Locomotive weight: 90 tonnes (89 long tons; 99 short tons)
Top speed: 140 km/h (87 mph)
Power output: 4,200 kW (5,600 hp)
at 6:44 AM
Tuesday, July 24, 2012
We mentioned in the previous post that Salzburg has had trolleybuses since 1940. That was the year that the previous trams were replaced in three stages. The electric tram system (standard gauge) took over in 1909 from the horse trams and used the relatively high voltage of 1000 V DC. Because the cars were painted yellow instead of the red of the city's Lokalbahn railcars, people spoke of "the Electric Yellow" and even the Rasenden Eierspeis (racing scrambled eggs). The system was only 3.6 km.
Tramcars used were:-
5 from MAN (1 to 5, built 1909)
4 from Maschinen- und Waggonbau Fabriks AG Simmering (6 to 9, built 1912 - 1916)
2 from the Grazer Wagen- und Waggonfabriks AG (10 and 11, built 1926)
The electrical equipment of all power cars came from Siemens. Five trailers (101 to 105, built 1920) came from Simmering. An overhead maintenance tram, not numbered, completed the list. Maximum speed on the system was 20 km/h (12 mph)
at 5:38 AM
Monday, July 23, 2012
The city's new buses 321-330 are a joint product of Solaris Bus & Coach S.A., Bolechowo-Osiedle (Poland) with electrics from CEGELEC a.s., Prague, and electrical assembly by EKOVA, Ostrava (Czech Republic).
An info pdf (German) here.
Salzburg has had Oberleitungsbus (trolley bus) operations since 1940. Pic taken by Geoff Churchman in Rainerstrasse.
at 11:32 PM
One of 9 PESA-Bydgoszcz built railcars, denoted SA135 class and delivered 2008-2011, is seen in the tall Liegnitz station hall (see earlier post).
These are single car versions of the two-car SA134 class and are 390 kW diesel-hydraulic types with a maximum speed of 140 km/h and have 60 second class seats. Dolny Slask = Nieder Schlesien = Lower Silesia. (Geoff Churchman)
at 4:11 AM
Sunday, July 22, 2012
Seen on display at the well-known Pilsner Urquell brewery - one German name that has not disappeared from the scene - in Pilsen. The plate on the cab side states it was made by CSD Sokolovska in Prague. Behind is an old wooden box car with the company's brand advertising on it. The main railway line is nearby. (Geoff Churchman)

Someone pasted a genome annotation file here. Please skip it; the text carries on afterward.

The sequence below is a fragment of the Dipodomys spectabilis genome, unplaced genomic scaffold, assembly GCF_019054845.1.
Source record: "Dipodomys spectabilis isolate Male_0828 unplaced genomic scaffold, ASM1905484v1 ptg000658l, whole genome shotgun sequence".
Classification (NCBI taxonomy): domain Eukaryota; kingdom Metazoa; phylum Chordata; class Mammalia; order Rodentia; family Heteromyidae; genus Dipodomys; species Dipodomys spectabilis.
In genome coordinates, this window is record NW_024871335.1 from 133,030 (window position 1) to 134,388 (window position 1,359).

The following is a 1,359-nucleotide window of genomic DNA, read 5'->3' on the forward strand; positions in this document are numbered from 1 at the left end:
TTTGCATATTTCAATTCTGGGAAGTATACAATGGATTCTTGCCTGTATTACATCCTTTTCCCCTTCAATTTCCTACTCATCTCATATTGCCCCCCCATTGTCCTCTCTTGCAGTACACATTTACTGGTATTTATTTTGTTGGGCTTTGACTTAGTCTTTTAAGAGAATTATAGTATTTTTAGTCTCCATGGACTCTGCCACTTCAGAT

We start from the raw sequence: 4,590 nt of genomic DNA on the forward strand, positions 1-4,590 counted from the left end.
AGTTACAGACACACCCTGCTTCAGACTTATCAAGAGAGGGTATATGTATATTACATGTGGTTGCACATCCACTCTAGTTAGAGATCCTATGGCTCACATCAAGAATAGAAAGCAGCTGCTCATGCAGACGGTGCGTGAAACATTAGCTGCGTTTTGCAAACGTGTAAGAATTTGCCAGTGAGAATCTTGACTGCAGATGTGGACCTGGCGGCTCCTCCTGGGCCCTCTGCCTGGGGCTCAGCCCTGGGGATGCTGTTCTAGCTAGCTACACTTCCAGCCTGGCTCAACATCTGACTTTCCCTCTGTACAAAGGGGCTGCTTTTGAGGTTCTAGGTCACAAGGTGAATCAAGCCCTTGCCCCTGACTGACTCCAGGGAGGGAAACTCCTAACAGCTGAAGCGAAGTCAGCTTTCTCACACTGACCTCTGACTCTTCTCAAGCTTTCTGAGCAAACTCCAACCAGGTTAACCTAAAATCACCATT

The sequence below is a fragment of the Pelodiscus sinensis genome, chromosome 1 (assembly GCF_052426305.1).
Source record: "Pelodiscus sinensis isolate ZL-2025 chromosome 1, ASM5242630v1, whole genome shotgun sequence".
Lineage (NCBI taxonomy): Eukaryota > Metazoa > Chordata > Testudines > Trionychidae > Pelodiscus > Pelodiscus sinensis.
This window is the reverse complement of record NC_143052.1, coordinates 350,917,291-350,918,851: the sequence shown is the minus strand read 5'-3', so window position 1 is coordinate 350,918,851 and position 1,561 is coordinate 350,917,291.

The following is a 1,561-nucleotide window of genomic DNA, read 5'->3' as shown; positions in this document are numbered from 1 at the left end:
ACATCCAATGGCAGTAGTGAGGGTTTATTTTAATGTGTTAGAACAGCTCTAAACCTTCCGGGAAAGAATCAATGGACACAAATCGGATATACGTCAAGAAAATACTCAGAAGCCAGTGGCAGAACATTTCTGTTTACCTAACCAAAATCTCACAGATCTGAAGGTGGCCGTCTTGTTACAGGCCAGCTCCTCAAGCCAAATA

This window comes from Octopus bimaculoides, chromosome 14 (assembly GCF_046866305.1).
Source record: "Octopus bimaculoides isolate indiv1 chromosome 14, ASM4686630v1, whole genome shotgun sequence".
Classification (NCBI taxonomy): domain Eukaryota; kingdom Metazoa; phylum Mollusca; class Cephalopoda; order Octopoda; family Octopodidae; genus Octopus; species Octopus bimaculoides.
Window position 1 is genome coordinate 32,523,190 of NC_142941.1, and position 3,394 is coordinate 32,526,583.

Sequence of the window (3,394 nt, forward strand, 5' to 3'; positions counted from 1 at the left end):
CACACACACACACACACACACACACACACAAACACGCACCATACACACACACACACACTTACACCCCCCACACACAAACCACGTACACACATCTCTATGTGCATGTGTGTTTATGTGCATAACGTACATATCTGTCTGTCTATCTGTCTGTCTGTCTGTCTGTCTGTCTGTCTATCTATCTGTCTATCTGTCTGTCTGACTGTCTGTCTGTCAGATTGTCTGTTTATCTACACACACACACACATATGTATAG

|an old French postcard for the "Brasserie Bourgeoise" (Bürgerliches Brauhaus)|
at 5:10 PM
|Ferdinand Strasse obviously dates from before WW1|
|Ringplatz is now Namesti Republiky|
|two views of the City Theatre which still exists|
|the Adriatic Buffet to the left|
|a postcard from 1964|
Until 1945 postcards were usually produced in German versions, but that year all German speakers were expelled from Czechoslavakia and all street signs became monolingual.
|Preserved tram number 18, one of 20 delivered in 1899. They had 18.4 kW motors and could accommodate 14 seated passengers and 12 standing. (Geoff Churchman)|
|two connected trams in Sady Petatricatniku in front of the Big Synagogue. You wonder how many of the city's Jews were left to use it after the Nazi period (1939-1945) (Geoff Churchman)|
|A Tatra tram seen in Solni Prazka. (Geoff Churchman)|
|a recent VarioLF Plus tram seen in Prezovska. (Geoff Churchman)|
at 7:10 AM
Saturday, July 21, 2012
Friday, July 20, 2012
The city of Liverpool built one of Britain's largest tramway systems in the first half of the 20th century but after WW2 it was steadily closed by Steven Joyce types on the council and, as can be seen on the double decker tram, the system came to an end in 1957.
There have been proposals during the last decade for the introduction of a light rail system in the Mersey area but they have not proceeded further. Info on the historic system is on this webpage. See also the earlier post on the Liverpool Overhead Railway.
at 6:25 AM